#125078  by Jon S.
 Sun Mar 03, 2013 7:58 am
We're adding this song now to my band's repertoire. It will be sung by the other guitarist and he will play the stock rhythm chords. I'm trying to figure out what I want to do on my end. I'm leaning towards playing slide the entire song through. Not on pedal steel but on my regular guitar, probably in regular tuning, but possibly in open E.

Is anyone else here doing it this way? If so, do you have tips or suggestions for sounding best? Thanks.
 #125080  by Pete B.
 Sun Mar 03, 2013 9:54 am
Unless you are a fluent slide player, I would go with the stock non-slide Jerry licks from your favorite version.
One thing I know about playing Slide Guitar and Pedal Steel thru the years is... "The Slide instrument is the instrument most likely to make the whole band sound out-of-tune."
I would go with standard Jerry-esque guitar fills thru the entire verse/chorus/bridges and solo, then kick in the Octave divider on the ending.
 #125102  by Jon S.
 Sun Mar 03, 2013 8:22 pm
Fluent slide player or not, I dig a challenge. I play some slide, mostly Allman Brothers songs. I wouldn't call myself a "fluent" slide player but I've been able to make it work for me by keeping it simple. The best way to grow as a guitarist is to push oneself. My favorite method for learning new techniques is in their real-life application to new songs. Even if I don't sound perfect at first or I try it and fail, the worst possible outcome is I'll fall on my duff, pick myself up, dust myself off, and try something else instead. The other option is I succeed.

Additional suggestions? :smile:
 #125137  by Pete B.
 Mon Mar 04, 2013 9:02 am
If you dig a challenge, seriously, take up Pedal Steel Guitar.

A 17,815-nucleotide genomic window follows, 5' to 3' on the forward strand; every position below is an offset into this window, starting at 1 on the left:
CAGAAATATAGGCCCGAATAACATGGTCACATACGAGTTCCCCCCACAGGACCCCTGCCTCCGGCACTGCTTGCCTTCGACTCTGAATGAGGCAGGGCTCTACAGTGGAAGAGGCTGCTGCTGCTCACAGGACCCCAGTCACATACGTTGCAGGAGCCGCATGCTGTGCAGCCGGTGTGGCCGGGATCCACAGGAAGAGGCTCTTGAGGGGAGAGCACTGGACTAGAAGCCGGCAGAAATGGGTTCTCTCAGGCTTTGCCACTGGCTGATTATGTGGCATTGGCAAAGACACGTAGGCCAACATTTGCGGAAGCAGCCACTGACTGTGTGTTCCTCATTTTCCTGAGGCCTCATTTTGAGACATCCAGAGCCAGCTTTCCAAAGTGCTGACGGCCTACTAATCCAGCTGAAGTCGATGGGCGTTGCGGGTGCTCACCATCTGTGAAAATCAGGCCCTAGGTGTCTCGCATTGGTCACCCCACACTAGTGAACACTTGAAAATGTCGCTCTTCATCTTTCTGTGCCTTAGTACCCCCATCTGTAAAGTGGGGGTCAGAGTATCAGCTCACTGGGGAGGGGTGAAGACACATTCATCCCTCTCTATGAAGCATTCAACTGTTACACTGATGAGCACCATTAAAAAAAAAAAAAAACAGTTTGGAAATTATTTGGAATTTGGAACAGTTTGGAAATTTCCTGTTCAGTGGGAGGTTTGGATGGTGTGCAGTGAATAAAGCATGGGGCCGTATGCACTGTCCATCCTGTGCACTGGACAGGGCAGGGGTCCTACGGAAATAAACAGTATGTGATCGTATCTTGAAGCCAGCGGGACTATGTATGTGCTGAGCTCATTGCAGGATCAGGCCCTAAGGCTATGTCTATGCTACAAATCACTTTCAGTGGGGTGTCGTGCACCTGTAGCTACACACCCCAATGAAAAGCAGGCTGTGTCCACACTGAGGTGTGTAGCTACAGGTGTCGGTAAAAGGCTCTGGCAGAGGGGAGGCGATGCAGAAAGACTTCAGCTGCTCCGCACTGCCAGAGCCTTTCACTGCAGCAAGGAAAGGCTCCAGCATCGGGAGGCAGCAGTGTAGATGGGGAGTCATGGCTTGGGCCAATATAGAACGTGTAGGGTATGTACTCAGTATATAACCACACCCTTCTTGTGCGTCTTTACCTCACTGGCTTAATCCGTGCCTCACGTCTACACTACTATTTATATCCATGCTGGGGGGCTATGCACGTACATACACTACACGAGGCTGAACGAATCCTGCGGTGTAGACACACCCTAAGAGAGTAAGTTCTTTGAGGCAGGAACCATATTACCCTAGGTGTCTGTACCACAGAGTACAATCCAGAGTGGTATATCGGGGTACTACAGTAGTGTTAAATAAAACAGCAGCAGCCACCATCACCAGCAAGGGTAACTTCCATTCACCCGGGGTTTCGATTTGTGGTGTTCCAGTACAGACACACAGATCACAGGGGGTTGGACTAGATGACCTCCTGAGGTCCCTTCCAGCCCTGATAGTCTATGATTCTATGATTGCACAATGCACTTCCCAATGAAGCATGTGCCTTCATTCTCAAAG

Jer played PSG on alot of songs over the years.
If your thinking of emulating Pedal Steel on slide, you might consider using a volume pedal.
There alot of instructional Slide Books/DVD's/YouTubes that may be of help.
Either way, I'd say... record every second of your slide playing, review the tapes, and countually hone your slide playing ability until it sounds good.
Can you post a clip of you playing slide on LLR or any other songs?
"Ability to play in-tune with the band" is typically the main issue people struggle with.

Other suggestions include... Decide what kind of slide tone you are going for... Duane Allman or Lowell George... these are totally different.
Consider the rig requiered to get either tone, and the 100-1000's of hours of practice requiered to get good at it.
Glass (straight or bottleneck?), Brass, or Aluminum, Ceramic???
What size and which finger will you put the slide on.
Maybe you would prefer a solid slide or a Stevens slide and play over the neck?
Here is a product called "The Slide Rig" you might look into:
A friend of mine makes these slides:
 #125287  by Jon S.
 Wed Mar 06, 2013 3:40 pm
Really appreciate the tips. I have never made and posted clips of myself - all the videos and clips I have are ones others made - I probably should do something about this but it's just not my highest priority.

I prefer my slide on my 3rd finger. I own a ton of them. I normally prefer unplated brass but have a variety of glass and plated (chrome) brass ones, too. One brass one, I forget now where I got it but the top side is filed flat so it fits perfectly against the top part of my 2nd finger and the bottom as a cutaway to allow for easy and comfortable wrist bending - I prefer that one. I also have a very thick and heavy chrome-plated brass one that has glorious tone but it's not as comfortable so I use it less.